To do this past weekend justice would require that I put in several days writing an essay. Suffice it to say that when people imagine writers leading glamorous lives, what they conjure up is a pale shadow of what An Evening in Honor of Gene Wolfe was like.
As witness the above video which Bill Shunn posted on YouTube, showing Gene Wolfe, Neil Gaiman, Peter Sagal, Jill Thompson, Patrick O'Leary, David Hartwell, and yours truly, among others, riding the fabulous vintage carousel. This was after the private tour, the ceremony, the speeches, Neil's reading of "A Solar Labyrinth," the staged reading of another of Gene's stories by Terra Mysterium (very well done), an organ concert, the presentation of the Fuller Award, dinner, and many, many toasts.
After which, we got to ride the carousel.
I also got to spend time with Michael Dirda, Gary Wolfe, Peter Straub, and many other people whom I like very much. It was as pleasant a crowd as I have been in. Its composition was, I think, as sincere an honor as any Gene has ever received.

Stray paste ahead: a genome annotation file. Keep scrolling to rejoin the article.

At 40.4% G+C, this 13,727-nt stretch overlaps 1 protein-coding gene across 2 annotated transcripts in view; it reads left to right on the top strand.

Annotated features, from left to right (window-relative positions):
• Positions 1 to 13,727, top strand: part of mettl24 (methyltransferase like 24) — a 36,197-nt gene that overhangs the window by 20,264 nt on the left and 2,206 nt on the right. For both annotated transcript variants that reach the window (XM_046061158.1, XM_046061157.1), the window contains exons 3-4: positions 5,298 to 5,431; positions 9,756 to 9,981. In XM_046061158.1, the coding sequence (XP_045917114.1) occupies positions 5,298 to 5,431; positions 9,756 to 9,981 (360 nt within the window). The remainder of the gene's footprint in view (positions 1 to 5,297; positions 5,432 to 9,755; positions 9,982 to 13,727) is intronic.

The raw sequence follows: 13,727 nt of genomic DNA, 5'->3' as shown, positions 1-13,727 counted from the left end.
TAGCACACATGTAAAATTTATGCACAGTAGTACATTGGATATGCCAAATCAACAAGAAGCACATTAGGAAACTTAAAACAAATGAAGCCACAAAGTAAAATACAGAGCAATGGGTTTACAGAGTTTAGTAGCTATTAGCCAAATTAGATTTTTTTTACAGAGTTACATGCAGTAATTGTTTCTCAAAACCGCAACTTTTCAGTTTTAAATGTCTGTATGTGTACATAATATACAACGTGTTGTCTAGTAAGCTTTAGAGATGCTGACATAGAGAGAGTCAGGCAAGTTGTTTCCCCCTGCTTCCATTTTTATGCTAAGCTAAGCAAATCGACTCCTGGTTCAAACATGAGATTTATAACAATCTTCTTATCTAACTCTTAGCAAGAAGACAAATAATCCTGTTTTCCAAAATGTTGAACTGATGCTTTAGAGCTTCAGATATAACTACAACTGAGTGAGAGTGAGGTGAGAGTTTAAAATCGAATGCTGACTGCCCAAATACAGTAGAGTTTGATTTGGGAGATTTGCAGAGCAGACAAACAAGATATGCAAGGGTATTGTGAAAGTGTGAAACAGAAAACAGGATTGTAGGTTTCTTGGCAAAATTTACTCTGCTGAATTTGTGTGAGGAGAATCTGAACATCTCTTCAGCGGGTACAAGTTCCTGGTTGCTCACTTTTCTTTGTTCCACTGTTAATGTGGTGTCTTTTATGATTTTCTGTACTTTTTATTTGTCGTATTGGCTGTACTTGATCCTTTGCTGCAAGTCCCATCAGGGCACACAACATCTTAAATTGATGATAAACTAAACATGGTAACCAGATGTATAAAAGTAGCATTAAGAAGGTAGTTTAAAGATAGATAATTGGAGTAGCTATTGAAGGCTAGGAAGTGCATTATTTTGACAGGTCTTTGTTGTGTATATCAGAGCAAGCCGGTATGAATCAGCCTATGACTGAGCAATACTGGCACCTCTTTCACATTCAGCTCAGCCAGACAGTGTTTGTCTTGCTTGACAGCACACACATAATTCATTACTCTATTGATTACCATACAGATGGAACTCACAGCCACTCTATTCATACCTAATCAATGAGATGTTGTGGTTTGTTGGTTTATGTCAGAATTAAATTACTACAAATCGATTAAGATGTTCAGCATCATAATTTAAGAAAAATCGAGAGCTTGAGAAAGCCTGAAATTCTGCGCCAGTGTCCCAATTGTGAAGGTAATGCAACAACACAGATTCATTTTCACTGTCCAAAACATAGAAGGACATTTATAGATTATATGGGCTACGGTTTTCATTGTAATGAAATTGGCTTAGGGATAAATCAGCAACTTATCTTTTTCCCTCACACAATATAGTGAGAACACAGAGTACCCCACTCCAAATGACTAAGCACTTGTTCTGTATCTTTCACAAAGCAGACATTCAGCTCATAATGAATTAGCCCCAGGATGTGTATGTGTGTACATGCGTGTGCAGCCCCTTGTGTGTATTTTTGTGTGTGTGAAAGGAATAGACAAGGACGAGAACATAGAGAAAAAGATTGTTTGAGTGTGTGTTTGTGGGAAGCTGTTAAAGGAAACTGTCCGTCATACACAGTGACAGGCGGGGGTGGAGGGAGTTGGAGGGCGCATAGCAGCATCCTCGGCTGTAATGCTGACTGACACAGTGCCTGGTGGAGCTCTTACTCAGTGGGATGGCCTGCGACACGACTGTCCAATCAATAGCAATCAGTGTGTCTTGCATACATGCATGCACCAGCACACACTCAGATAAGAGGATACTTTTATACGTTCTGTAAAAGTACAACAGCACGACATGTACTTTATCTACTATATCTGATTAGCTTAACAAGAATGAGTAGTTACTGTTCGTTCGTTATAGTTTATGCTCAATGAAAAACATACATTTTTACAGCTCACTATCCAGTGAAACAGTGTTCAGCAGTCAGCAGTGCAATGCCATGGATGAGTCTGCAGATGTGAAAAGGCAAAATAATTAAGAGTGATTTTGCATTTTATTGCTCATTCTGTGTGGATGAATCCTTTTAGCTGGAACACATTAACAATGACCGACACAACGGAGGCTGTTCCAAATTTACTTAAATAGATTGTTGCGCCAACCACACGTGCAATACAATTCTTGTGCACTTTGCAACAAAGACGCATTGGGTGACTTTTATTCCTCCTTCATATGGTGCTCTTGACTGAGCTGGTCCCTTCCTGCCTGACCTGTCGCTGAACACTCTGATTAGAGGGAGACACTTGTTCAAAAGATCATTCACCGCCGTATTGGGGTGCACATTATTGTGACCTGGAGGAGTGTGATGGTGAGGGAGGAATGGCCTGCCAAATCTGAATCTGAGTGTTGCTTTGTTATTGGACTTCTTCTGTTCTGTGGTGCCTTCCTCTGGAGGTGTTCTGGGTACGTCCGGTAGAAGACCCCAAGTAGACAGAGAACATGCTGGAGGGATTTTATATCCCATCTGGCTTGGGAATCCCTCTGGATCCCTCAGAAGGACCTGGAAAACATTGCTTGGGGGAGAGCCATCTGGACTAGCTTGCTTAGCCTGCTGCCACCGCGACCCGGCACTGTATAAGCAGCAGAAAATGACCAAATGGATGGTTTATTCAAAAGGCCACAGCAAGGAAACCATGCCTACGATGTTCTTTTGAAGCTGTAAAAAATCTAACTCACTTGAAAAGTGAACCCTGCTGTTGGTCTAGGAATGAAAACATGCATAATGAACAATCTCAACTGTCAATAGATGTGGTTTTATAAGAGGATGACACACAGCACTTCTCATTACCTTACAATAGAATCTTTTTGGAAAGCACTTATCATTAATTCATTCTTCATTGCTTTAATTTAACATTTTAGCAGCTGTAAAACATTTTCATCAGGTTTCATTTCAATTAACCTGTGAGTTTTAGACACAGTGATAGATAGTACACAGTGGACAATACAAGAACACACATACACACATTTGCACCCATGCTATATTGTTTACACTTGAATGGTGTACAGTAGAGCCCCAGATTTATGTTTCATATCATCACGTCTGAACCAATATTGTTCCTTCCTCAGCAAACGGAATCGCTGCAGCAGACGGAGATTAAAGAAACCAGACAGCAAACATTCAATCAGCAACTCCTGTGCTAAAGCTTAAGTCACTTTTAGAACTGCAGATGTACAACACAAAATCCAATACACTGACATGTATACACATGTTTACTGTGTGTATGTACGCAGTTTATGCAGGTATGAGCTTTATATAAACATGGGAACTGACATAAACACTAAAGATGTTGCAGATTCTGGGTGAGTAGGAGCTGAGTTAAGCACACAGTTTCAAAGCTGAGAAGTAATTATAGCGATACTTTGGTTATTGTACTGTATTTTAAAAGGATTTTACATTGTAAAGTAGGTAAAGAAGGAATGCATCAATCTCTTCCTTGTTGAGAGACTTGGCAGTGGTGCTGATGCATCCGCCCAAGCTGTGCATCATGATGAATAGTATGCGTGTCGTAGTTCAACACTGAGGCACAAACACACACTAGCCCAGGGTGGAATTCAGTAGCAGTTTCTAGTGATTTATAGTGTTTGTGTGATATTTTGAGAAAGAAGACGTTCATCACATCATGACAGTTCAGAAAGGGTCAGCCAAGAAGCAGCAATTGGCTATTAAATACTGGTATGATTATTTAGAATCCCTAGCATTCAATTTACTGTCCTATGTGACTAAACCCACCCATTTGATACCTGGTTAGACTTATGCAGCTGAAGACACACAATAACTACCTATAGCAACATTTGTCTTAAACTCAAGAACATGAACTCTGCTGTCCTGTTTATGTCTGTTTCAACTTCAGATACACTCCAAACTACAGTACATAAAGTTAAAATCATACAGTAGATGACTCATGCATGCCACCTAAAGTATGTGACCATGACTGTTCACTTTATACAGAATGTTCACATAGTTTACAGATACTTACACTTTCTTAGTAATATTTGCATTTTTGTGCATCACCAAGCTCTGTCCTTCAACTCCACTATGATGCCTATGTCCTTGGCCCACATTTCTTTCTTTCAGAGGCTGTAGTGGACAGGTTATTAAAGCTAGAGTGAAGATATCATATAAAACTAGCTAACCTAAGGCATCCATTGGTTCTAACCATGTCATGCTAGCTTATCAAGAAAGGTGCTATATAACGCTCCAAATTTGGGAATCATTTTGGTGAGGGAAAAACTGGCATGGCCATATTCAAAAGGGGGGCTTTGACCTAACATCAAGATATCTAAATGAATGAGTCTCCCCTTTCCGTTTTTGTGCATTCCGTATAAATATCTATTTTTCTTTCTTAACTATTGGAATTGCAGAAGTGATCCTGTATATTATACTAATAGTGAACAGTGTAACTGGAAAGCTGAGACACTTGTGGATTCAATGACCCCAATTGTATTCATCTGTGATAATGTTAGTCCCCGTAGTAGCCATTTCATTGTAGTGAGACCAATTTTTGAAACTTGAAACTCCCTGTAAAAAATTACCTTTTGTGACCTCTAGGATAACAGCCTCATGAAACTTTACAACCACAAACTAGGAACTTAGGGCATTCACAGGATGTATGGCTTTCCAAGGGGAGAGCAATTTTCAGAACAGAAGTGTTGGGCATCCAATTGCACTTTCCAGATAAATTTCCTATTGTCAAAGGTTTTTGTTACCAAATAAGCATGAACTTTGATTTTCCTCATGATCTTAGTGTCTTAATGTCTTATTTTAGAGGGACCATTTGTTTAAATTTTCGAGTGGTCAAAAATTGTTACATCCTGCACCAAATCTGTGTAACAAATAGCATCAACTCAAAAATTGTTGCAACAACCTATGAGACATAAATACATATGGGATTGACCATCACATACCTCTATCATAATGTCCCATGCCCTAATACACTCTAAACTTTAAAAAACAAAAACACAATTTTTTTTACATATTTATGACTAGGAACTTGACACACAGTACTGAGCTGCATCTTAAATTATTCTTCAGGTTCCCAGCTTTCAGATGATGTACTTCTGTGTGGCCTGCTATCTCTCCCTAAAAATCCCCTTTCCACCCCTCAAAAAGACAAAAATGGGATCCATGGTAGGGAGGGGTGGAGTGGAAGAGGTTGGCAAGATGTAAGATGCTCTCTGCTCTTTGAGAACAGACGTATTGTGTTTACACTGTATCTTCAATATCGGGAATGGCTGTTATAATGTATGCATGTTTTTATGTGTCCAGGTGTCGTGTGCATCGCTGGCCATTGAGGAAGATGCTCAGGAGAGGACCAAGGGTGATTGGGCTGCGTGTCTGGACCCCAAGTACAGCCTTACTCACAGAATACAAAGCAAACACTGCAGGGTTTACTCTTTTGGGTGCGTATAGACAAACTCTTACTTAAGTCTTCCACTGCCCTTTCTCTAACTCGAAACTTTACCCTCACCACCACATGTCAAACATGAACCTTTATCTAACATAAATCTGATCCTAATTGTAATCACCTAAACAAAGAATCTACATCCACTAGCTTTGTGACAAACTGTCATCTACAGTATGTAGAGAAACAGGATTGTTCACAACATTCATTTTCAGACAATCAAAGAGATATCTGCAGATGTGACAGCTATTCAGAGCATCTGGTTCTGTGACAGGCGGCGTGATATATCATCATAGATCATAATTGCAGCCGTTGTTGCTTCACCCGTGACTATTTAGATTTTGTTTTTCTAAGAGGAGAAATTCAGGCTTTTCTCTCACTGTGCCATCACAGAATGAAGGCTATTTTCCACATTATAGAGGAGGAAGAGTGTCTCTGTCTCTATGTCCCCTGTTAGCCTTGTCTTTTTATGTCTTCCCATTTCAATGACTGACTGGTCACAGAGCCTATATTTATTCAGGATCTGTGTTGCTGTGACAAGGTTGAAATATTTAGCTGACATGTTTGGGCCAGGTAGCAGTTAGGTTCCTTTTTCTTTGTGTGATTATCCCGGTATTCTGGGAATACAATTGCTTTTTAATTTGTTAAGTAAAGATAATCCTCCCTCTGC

And because my photography has never been brilliant . . .
Most of my pix came out dreadful. But I'll share three of them with you. Not for the craft, mind you, but for the subjects.
Above: Critic and International Man of Mystery Michael Dirda on a white horse.
Above: David G. Hartwell in the basement of the Sanfilippo Estate, with a sea of gramophones and steam engines behind him. Just being there made you more steampunk that 99% of all steampunks combined.
And the third snap deserves a category heading all its own because . . .
Saturday morning, I went to the house of Fred Pohl and Betty Hull to help Fred and David G. Hartwell go through a box of J.K. Klein's photographs of science fiction writers from conventions long past. Shown above is the very kitchen table where Fred and David and I pored through a couple thousand photos.
One of my favorites was James Blish in a costume of Arab robes and appropriate facial hair. He entered the costume event as "L. Sprague de Blish."
Above: I hope you noticed the casual way I dropped the word "Fred." Frederik Pohl and I are on a first-name basis. Did I mention that? No? Well, that's just how cool I am.